Page 156 - British Inquiry into Loss of RMS Titanic Day 19 - 22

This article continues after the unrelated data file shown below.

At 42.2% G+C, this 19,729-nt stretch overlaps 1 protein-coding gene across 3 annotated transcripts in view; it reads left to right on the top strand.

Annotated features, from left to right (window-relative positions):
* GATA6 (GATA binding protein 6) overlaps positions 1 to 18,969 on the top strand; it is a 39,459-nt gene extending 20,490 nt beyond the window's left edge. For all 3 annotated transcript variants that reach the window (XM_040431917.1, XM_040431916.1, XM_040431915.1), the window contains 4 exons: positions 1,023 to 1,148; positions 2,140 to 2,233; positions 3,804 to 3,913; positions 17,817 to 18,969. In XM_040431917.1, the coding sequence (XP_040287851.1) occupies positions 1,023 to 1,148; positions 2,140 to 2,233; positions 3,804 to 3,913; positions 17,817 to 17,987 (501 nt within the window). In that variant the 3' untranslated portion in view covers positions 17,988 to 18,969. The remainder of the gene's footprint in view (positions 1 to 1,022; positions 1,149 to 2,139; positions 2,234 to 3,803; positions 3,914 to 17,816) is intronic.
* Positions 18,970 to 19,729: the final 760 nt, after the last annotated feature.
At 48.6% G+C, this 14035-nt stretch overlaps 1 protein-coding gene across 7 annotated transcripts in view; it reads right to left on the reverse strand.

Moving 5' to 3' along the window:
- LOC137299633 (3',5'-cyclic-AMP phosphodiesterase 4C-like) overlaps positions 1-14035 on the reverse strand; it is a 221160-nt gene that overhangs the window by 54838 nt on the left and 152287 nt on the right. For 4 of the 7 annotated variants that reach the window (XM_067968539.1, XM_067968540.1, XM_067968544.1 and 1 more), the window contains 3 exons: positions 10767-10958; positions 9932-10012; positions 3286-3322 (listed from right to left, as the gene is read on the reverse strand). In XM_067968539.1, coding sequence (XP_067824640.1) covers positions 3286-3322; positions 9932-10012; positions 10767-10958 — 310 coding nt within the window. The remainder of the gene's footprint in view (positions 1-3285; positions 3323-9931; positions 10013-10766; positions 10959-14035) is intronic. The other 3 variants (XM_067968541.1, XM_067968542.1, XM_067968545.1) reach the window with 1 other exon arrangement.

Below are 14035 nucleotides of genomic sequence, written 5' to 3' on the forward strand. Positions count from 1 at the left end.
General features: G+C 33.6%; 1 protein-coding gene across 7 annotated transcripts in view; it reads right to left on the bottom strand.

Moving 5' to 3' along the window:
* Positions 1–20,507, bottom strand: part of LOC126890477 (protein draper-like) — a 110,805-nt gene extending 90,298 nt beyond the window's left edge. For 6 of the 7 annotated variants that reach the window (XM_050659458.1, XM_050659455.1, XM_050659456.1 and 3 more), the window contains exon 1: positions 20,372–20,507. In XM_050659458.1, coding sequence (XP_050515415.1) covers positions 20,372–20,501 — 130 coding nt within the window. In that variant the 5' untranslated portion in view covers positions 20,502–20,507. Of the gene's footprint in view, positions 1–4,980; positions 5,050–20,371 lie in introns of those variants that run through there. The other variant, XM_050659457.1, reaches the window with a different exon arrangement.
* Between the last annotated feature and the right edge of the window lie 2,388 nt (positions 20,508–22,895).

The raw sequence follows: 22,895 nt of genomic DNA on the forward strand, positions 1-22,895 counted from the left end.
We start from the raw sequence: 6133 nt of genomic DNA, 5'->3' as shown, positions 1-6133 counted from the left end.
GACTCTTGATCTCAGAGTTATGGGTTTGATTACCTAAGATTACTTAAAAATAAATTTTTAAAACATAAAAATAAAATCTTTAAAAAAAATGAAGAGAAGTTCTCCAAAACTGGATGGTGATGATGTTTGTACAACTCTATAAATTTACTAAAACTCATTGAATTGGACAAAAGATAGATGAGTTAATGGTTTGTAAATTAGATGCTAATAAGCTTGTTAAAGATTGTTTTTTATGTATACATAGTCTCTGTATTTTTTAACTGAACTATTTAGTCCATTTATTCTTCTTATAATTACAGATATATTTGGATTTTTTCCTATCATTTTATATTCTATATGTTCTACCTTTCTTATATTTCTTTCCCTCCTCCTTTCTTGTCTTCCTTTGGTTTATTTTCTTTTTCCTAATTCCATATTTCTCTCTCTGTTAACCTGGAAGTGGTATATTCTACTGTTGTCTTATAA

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Mr. Andrew Laing, Mr. W. J. Luke, Mr. S. P. J. Thearle and Professor John Joseph Welch. 22253. (The Commissioner.) Are there any terms of reference? - Yes, my Lord, they are quite short. Shall I read them? 22254. Yes, let me hear what they are? - “To be a Committee to advise the Board of Trade, in the interests of safety of life, - (1) As to what, in their opinion, would constitute efficient subdivision with regard to each of the classes of vessels included in the Rules for Life-Saving Appliances made by the Board of Trade under Section 427 of the Merchant Shipping Act, 1894, having due regard to the nature of the service in which they are respectively engaged. (2) Whether independently of the foregoing the Committee desire to make any recommendations with reference to the subdivisions of vessels already built, or of new vessels, which would in their opinion, contribute to the safety of life at sea.” 22255. There is nothing there that will cover the question of lifeboats? - No, they are not mentioned. The Attorney-General: I do not think it was meant to cover that. The Commissioner: The submission only relates to questions affecting the construction of the ship. The Attorney-General: That is right. I am dealing with bulkheads now. What I wanted to see was who were the members of the Committee which reported in 1891. That was the Committee appointed by the President of the Board of Trade to report upon the spacing and construction of watertight bulkheads in ships of the mercantile marine. The President was Sir Michael Hicks Beach, now Lord St. Aldwyn, and the gentlemen appointed were Sir Edward Harland, Mr. James Anderson, Professor Philip Jenkins, Mr. Alexander Kirk, Mr. James Laing, and Mr. Thomas B. Roydson. There is this passage: - “We have shown some appreciation of the importance of efficient subdivision of ships in Class 1, Division A. paragraph G of these rules.” That rule there referred to is what is Rule 12. “But we consider it our duty to further express our sense of the importance of the question and to recommend that it should be investigated by a Committee of duly qualified persons, the subject as a whole having been held to be outside the scope of the reference to this Committee.” 22256. (The Commissioner.) Was it ever investigated by a Committee? - The investigation was made by Sir Edward Harland’s Committee, the Committee of which the names have been just read to you by the Attorney-General. Sir Robert Finlay: What was the passage you just read, Mr. Attorney? The Attorney-General: I thought I read a passage from the Committee’s Report, but I see what the mistake is, my Lord. That which I just read is not Sir Edward Harland’s Committee’s Report but of a committee which sat earlier. It was in consequence evidently of that that this committee which sat in 1890 and reported in 1891 was appointed. The Commissioner: Now I think I understand. The Attorney-General: That is how it is. I see what happened now. I am coming now to the one over which Sir Edward Harland presided. The Commissioner: What were the terms of submission to that other committee. 22257. (The Attorney-General.) I am going to see how far it is material, my Lord. It deals altogether with the subdivision of a ship into watertight departments. I do not know whether you have it. The Witness: I can tell you quite shortly what the position was. First of all came the Life- Saving Appliances Committee of which Mr. Thomas Ismay was Chairman. That was based upon the recommendations of Lord Charles Beresford’s Committee in the House of Commons and made law by the Act of 1888, and in that Report is what the Attorney-General has read: “We have shown some appreciation” and so on. Then in order to determine what should be the standard for the bulkheads, Sir Edward Harland’s Bulkheads Committee was appointed. That is
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